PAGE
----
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Herzing University

Jessica Neddersen

5 Tips to Stand Out and Speak Up in Online Classes

In online schooling, you can’t physically raise your hand or speak up so it can be challenging to set yourself apart from other students. Here are a few simple habits to adopt that can help you stand out in any online course.

Online schooling provides a flexible pathway to achieving your career goals, allowing you to work at your own pace, which makes it an attractive option for many students. In an online environment where you can’t physically raise your hand or speak up, it can be challenging to set yourself apart from other students. Here are a few simple habits to adopt that can help you stand out in your next online course:

1. Be aware of due dates 

As an online student, you can complete your classes and assignments on your own time, but you’re still accountable for your work. You have to keep an eye on due dates. Ensure you’re completing assignments on time by reading the class syllabus – this may outline the structure of the course and help you get a sense of when assignments are due and how they should be turned in.

Your professor might not always announce when something is due, so it can also be helpful to include due dates in an online calendar or a traditional planner. Consider setting reminder notifications in your smartphone a few days in advance to ensure that you have ample time to complete each assignment. If you’re staying on top of assignments and classes, you’re on your way to set yourself apart from other students who might not be putting in the same effort.

2. Stay connected to your classmates and faculty

Although you may never meet members of your class or your professor in person, you can still connect with them online. Look for a social media page or platform that exists for your class to ask questions and study together. For example, Herzing University students have access to Canvas – a learning management system – where they can access Canvas Conversations that work much like an email account. Students can reply and forward messages, send attachments and view all messages from instructors.

Some students might share their email or a Google Doc to exchange class notes or study tips. Faculty may also post their contact information for students to video chat, call or email. To stand out in your class, be proactive. If you have a question or need help, don’t be afraid to reach out and initiate conversations with your faculty and classmates.

3. Ask questions

There is nothing embarrassing about asking questions. It’s okay if you forgot something or need clarification on a topic. If you have a question about something, there’s a good chance another classmate has the same question. If you don’t feel comfortable asking a question during your online class, that’s okay. You can always contact your faculty or another classmate through a private message.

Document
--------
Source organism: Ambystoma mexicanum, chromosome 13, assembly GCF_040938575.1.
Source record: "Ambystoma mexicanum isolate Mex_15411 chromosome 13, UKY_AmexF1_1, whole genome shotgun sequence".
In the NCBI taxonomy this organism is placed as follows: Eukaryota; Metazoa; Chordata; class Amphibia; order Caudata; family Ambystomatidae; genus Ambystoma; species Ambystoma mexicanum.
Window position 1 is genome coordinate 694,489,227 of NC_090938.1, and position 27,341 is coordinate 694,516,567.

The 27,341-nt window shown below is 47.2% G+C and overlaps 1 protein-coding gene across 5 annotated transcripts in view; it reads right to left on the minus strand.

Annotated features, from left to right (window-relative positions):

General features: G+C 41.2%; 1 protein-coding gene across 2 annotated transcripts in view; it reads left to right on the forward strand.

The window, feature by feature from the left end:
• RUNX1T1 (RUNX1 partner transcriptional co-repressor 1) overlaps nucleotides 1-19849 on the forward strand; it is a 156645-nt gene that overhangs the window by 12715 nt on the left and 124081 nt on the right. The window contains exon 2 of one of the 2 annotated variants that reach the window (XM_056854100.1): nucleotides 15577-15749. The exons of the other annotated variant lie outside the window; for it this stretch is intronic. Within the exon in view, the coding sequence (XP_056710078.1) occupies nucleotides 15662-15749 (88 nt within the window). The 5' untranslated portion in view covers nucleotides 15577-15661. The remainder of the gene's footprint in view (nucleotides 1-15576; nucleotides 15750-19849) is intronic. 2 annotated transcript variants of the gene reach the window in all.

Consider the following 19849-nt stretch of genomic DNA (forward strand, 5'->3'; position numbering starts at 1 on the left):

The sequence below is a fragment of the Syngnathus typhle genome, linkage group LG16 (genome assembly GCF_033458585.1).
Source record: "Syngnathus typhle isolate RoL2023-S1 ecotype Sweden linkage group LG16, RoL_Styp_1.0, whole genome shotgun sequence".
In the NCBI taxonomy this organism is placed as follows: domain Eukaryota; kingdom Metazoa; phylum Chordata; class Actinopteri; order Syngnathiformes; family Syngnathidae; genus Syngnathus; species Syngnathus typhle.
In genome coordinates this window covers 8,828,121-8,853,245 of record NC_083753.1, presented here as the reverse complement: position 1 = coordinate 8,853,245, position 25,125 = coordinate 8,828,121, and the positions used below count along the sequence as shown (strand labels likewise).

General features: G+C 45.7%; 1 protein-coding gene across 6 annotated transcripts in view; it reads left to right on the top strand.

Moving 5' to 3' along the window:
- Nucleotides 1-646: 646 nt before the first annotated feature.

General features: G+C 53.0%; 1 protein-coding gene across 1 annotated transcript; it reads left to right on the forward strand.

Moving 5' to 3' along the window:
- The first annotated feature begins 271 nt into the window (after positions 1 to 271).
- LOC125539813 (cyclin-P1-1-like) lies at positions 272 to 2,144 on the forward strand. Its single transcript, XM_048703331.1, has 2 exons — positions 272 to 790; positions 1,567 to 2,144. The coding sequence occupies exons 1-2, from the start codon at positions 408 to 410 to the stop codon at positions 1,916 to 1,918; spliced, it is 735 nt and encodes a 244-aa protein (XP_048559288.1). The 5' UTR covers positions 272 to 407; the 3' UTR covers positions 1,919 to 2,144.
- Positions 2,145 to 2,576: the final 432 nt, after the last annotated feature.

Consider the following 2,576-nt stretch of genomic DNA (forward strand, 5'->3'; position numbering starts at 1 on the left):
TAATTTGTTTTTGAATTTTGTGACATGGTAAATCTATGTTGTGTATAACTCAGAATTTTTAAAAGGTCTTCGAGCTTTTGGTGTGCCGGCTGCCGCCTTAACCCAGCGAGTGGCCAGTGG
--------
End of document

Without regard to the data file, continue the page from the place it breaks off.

4. Be respectful

It’s okay to challenge another person’s opinion, as long as you do it respectfully. Be aware of how your tone may come across in an online environment. Sometimes when you’re not communicating face-to-face, certain things you say could be taken the wrong way. Avoid using any strong language and keep in mind that although the classroom is online, behaving as though you’re in a physical classroom is still important. Don’t say something you wouldn’t otherwise say in a traditional learning environment.

5. Go the extra mile

You’re a busy student juggling various responsibilities, but sometimes putting in a little extra effort can go a long way in helping you stand out. Participate in online discussions when you can and step out of your comfort zone. This could mean introducing yourself to your classmates or organizing a study session with a group to get to know everyone and share study tips.

Online schooling takes a lot of motivation, organization and dedication, but in the end, all of your hard work will be worth it when you get your degree. Check out Herzing’s online programs to jumpstart your career today!

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Bureau of Labor Statistics (BLS), U.S. Department of Labor, Occupational Outlook Handbook. Multiple factors, including prior experience, age, geography and degree field, affect career outcomes. Herzing does not guarantee a job, promotion, salary increase or other career growth. BLS estimates do not represent entry-level wages and/or salary.

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